Hi, I went to Fitzherbert School 68/72 and as everyone heard that the well was under the metal work / woodworshop, or there abouts. If you go there today the well is at the entrance to the Nuffield Hospital, not far from the road at the entrance to the old Fitzherbert School, its site today doesn't match up with the wood/metalwork shop which was much further down nearer the school gymnasium.. martin.phillips97@ntlworld.com

By Martin Phillips (20/06/2010)

Hi, I have written an article re the well with information from the local newspapers of the time. I have had a 2D colour cross section drawing made of the well using the information as supplied by Henry Catt, and others. The article has been published in the WSGS Outcrop Magazine, Issue 40, Autumn 2009. If anyone would like further information then please contact me.

By Bob Robelou (West Sussex Geological Soc) (15/08/2010)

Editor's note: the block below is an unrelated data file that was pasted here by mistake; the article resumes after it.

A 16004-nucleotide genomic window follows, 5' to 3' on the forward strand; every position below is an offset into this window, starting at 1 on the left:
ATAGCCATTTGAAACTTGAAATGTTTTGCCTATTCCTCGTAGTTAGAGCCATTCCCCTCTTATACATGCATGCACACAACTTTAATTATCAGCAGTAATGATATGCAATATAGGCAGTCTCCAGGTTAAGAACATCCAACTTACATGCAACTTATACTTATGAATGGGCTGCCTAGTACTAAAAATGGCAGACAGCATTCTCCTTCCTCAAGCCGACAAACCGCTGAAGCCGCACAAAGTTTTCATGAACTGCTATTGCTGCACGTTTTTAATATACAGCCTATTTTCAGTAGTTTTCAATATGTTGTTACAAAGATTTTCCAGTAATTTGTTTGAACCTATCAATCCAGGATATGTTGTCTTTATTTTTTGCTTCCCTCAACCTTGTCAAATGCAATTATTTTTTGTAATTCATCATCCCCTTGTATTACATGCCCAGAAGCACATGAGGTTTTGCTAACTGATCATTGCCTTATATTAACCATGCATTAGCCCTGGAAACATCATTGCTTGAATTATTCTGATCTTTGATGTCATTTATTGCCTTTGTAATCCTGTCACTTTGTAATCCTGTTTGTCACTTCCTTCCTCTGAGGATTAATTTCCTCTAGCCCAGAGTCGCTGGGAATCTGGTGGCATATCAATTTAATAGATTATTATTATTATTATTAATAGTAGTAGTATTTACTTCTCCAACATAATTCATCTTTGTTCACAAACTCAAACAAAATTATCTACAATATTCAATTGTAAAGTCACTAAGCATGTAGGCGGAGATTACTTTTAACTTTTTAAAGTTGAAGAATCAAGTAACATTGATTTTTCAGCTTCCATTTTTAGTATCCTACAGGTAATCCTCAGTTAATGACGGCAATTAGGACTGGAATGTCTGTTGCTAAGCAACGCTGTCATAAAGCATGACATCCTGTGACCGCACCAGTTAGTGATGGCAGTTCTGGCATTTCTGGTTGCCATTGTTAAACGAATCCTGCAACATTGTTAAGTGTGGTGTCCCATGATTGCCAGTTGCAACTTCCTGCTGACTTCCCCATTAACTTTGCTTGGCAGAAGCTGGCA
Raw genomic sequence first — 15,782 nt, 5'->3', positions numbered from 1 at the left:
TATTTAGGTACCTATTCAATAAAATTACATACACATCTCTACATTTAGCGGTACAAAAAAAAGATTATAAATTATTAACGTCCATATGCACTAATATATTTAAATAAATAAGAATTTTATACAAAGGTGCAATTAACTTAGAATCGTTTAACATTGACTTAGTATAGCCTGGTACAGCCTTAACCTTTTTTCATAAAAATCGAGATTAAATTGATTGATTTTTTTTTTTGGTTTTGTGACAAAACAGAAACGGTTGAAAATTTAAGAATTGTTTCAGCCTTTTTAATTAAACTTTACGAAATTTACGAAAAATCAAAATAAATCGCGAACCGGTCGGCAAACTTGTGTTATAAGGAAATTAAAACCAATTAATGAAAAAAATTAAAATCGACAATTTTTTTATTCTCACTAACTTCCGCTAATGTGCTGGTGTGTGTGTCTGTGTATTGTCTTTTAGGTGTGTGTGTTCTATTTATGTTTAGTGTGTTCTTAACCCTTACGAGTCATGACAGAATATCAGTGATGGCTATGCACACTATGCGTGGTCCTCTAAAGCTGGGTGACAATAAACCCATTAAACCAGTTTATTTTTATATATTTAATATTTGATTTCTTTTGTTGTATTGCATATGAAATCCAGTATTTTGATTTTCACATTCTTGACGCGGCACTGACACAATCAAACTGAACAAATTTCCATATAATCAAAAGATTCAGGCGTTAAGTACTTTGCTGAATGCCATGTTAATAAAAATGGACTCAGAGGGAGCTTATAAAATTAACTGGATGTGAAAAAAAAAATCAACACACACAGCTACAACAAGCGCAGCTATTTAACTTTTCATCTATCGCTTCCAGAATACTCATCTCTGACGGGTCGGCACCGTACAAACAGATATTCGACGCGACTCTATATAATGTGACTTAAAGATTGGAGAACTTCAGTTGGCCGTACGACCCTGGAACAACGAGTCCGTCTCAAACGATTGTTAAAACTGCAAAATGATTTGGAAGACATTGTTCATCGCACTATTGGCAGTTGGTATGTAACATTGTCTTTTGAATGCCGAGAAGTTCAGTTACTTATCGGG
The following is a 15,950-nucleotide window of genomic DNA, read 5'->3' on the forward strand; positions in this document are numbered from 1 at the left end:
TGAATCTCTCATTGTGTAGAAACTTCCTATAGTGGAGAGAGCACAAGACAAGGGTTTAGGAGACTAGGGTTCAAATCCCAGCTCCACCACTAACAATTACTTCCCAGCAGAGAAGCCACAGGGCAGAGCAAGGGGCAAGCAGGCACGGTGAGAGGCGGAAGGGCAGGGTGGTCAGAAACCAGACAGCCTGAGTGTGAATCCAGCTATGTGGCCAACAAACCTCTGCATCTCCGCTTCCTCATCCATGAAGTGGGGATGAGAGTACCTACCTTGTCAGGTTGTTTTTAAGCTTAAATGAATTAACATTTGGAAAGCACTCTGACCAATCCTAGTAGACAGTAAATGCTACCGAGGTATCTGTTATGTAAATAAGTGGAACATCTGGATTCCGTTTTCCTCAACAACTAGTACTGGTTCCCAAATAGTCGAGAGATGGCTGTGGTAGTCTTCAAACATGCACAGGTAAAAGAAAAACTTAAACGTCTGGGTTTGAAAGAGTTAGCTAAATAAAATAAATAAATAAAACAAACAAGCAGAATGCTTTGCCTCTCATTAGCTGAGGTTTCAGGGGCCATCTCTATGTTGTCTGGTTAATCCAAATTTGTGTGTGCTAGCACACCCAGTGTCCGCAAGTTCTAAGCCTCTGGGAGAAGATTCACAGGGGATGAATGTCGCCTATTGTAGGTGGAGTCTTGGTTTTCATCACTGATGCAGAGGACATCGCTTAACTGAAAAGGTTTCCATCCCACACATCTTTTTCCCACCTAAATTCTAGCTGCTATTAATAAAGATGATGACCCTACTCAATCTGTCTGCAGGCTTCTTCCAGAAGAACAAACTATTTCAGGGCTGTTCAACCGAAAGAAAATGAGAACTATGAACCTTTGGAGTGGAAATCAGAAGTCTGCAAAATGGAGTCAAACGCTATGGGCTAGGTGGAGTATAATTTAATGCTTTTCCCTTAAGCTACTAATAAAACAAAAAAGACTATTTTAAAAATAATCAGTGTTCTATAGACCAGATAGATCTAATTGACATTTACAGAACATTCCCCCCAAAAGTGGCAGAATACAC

Bob I want to contact to get a copy/look at your article you but how? Google search no gain. Please e-mail me at peter@solarvan.gotadsl.co.uk

By Peter Perkins (17/08/2010)

I believe it's at the entrance to the Nuffield hospital.

By Brian Edmund (25/02/2011)

Wow! I was born in Woodingdean in 1961 and one of my siblings went to Longhill in the early 70s. We had no idea there was a well in Woodingdean. I am gobsmacked. What a great story - it sounds like a truly remarkable feat of engineering.

By Louise (05/04/2011)

People today gripe and complain. Price of this too high, think what the price would have been to do this if the goverment was involved. Studies would run in the millions, city planners to pay offin the millions.

By David Johnson (20/04/2011)